Queen's University Belfast racially discriminated against two Northern Irish academics when it gave a job to an English applicant who should never have made the shortlist, an employment tribunal has ruled.
The Belfast employment tribunal found that a six-member selection panel at Queen's discriminated against applicants Frank Geary and Martin Dowling when they appointed John Wilson as reader in the School of Modern History, in 1999. The English-dominated panel short-listed Dr Wilson, even though there was no evidence he met one of the essential selection criteria, and then it "overrated" his abilities when it ranked him as first choice for the post.
The tribunal said it was "unsettling" that the panel had no explanation for its decisions to overlook Dr Wilson's weaknesses. And it was not "inherently improbable" that a panel dominated by English members could have been "affected, subconsciously, by an unfair preference in favour of an English person". So racial discrimination was proven, it found.
Mr Geary and Mr Dowling were among several candidates shortlisted for the job when a School of Modern History was created in 1999.
The job specification said that the candidates must show "evidence of a good grounding in... quantitative methods" - the use of "descriptive statistics". One panel member, Sir Tony Wrigley, master of Corpus Christi College, Cambridge University, did not judge Dr Wilson worthy of the shortlist, making it clear in his evidence that he believed there was insufficient evidence of a good grounding in "quantitative methods", as required.
Dr Wilson himself raised doubts about his abilities in this area, writing in his letter of application that he "relies largely on computer-based packages" instead. But he made the shortlist regardless.
By the time of the interviews, further doubt had been cast on Dr Wilson's abilities, with one of his referees commenting that he "has no experience in teaching quantitative methods (at least of any depth) and if that is an absolute necessity you will have to look elsewhere".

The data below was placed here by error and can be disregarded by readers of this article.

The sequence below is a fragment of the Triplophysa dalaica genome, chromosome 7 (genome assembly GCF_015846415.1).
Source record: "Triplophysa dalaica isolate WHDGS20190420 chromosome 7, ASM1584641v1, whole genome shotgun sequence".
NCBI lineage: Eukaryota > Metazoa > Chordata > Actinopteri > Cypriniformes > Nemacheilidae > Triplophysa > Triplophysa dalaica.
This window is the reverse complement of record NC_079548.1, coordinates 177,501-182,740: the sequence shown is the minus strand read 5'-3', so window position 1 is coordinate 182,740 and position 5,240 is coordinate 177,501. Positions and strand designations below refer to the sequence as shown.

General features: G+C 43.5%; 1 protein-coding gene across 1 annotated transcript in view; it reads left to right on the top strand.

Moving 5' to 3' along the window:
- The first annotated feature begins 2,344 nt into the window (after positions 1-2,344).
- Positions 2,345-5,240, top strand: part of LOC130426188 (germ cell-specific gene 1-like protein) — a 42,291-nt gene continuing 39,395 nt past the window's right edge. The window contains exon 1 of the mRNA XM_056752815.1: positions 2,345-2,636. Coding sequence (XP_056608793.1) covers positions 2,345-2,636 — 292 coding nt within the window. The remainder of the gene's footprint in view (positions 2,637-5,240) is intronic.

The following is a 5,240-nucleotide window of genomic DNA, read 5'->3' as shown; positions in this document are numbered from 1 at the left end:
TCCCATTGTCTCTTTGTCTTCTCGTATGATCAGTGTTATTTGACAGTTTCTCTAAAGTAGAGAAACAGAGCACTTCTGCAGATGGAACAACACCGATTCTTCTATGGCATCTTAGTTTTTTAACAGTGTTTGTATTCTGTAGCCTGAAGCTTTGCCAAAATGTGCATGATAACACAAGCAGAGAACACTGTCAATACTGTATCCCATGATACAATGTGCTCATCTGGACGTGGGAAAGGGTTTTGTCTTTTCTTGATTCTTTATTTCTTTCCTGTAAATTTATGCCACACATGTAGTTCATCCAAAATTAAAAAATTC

Despite these concerns, Dr Wilson was given an A-plus grade for his teaching. "Such a rating, in our view, is illogical and unsustainable," the tribunal said.
The tribunal said that the "unfair preference" shown to Dr Wilson meant that the two complainants had been treated "less favourably", according to discrimination law. One of the complainants, Mr Dowling, was also treated "less favourably" when his research output was rated "good", instead of "excellent".
These elements of less favourable treatment were considered to be an act of racial discrimination, while a number of other procedural breaches were found to be "honest mistakes" and numerous other complaints of discrimination were rejected.
"We wish to make it clear that we are satisfied that the panel and or its individual members, in making all the other decisions in the course of this recruitment process, did not deviate from the proper criteria and applied those criteria in a reasonable manner," the tribunal said.